Meetings can be the most dreaded part of business life. Too often, they feel aimless and unproductive, and can quickly sap employee morale. But the best leaders can run effective meetings that empower employees to actually get things done.
Hierarchies and roles
Depending on your company culture, your meetings might be most effective with one person in a clearly defined leadership role; or, your team might work best in a less hierarchical environment. As you plan your meeting, think carefully about the team. Are they at their best when working under clear instructions, or do they work well in a more informal setting? In a traditional boardroom environment, the leader sits at the head of the table, as befits someone high up in a hierarchy. But in meetings where you want to put participants at ease, the leader might be better off sitting at the middle of the table.
Have goals and a plan
Begin the meeting knowing what you want to accomplish. There are four types of meetings:
• Action-oriented meetings: meetings that solve a time-sensitive problem
• Creative meetings: free-flowing sessions that are about churning out new ideas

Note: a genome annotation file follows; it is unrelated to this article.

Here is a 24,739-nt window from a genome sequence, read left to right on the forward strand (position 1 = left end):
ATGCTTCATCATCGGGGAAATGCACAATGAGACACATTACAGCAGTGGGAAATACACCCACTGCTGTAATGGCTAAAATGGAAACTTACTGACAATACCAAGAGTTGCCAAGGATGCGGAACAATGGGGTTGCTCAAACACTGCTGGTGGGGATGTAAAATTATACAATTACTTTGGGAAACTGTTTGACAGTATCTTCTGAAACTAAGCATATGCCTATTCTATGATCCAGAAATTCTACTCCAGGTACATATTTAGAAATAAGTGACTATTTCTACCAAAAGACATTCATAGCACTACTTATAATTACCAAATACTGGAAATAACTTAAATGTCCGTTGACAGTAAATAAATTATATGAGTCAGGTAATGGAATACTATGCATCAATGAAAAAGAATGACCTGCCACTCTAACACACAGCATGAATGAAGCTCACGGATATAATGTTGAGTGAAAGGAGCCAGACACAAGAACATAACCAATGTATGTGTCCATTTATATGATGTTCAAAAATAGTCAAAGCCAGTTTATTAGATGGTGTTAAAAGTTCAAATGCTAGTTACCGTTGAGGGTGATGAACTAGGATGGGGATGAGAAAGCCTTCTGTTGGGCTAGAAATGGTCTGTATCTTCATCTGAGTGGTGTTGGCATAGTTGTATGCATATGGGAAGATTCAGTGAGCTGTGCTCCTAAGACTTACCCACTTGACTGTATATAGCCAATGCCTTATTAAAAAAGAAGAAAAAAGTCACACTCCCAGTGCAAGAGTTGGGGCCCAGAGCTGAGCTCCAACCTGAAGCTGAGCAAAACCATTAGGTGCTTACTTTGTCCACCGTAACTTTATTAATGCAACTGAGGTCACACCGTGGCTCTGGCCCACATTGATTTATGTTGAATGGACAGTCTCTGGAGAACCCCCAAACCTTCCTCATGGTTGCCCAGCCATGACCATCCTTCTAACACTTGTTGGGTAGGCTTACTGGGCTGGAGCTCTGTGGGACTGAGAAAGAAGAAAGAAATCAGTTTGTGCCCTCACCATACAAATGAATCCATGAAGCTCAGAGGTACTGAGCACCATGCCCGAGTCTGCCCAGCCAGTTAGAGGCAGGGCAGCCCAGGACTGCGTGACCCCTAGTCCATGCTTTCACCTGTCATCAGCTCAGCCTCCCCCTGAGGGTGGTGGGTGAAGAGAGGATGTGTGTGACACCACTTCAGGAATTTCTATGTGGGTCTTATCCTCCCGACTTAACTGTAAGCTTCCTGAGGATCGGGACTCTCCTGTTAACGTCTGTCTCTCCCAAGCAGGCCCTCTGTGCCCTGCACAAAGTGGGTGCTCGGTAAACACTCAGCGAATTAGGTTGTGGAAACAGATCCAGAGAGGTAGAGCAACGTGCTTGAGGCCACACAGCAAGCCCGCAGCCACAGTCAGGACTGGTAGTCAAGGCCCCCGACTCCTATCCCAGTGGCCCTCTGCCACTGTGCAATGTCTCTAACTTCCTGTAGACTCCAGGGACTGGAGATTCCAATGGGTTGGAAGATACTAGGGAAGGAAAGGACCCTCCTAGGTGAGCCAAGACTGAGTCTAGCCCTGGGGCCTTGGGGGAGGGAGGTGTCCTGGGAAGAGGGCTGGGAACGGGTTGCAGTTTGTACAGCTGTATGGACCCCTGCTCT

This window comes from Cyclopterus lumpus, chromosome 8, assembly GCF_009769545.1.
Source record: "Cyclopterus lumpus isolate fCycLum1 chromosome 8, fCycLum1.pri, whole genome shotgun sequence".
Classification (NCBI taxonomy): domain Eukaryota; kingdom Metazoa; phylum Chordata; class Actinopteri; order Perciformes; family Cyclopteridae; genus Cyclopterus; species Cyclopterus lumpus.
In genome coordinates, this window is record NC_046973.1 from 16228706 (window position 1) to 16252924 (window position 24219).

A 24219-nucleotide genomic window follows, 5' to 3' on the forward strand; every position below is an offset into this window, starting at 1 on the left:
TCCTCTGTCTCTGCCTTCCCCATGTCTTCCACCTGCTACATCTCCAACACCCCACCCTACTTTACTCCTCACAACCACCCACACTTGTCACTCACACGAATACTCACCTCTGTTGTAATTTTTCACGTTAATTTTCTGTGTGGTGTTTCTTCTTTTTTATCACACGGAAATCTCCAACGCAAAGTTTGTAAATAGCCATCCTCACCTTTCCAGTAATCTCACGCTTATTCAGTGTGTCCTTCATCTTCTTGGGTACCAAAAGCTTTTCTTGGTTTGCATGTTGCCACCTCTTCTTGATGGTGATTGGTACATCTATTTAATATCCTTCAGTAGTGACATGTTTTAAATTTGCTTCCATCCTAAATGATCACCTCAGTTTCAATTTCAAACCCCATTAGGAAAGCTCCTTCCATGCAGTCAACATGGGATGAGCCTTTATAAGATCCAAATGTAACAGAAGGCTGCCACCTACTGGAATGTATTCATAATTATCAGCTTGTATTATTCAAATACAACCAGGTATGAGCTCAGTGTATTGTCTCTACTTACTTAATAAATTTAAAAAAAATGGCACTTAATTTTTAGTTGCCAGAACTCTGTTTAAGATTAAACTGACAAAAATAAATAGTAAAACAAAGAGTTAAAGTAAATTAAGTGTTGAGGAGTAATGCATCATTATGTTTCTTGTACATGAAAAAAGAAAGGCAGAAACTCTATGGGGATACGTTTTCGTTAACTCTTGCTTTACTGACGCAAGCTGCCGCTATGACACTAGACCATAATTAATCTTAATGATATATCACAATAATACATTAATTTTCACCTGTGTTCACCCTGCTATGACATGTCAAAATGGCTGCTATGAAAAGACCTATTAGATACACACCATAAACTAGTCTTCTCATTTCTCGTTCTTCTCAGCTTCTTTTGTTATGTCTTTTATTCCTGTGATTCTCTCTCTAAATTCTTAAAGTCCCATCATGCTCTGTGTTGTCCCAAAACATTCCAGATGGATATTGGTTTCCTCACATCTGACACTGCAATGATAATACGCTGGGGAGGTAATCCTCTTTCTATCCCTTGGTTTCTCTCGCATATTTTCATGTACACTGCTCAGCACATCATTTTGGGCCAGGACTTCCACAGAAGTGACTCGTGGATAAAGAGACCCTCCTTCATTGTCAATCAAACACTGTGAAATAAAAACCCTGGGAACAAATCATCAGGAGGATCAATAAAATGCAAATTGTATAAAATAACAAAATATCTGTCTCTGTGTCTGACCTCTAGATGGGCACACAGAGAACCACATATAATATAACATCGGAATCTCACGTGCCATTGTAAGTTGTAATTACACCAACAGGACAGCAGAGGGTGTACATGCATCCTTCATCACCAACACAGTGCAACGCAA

• Short-term planning meetings: meetings that involve team interaction and strategising
• Long-term planning meetings: meetings in which executives – and perhaps other staff – set long-term goals and strategies
Establishing a clear purpose to your meeting will assist in setting your agenda and deciding whose attendance is necessary. It will also demonstrate to meeting participants that the gathering is important.
Respect the schedule
Time management is key to running an effective meeting, so create a schedule with time limits for each agenda item to help participants stay focused and on task. Respect employee time; if you’ve got a reputation for starting and ending meetings on time, everyone will make an effort to attend your meetings.
Both you and your attendees need to be prepared. Distribute necessary materials – agendas, reports, etc. – to participants ahead of time, and make it clear that you expect them to have reviewed the materials. If you want participants to help develop strategy or vision, provide them with information or prompts so that they can begin formulating ideas ahead of time. It’s important for everyone – leaders, executives, and staff – to have done their homework for a meeting to be effective.
Are you holding Empowering meetings?
Adapted from an article by Marla Tabaka, inc.com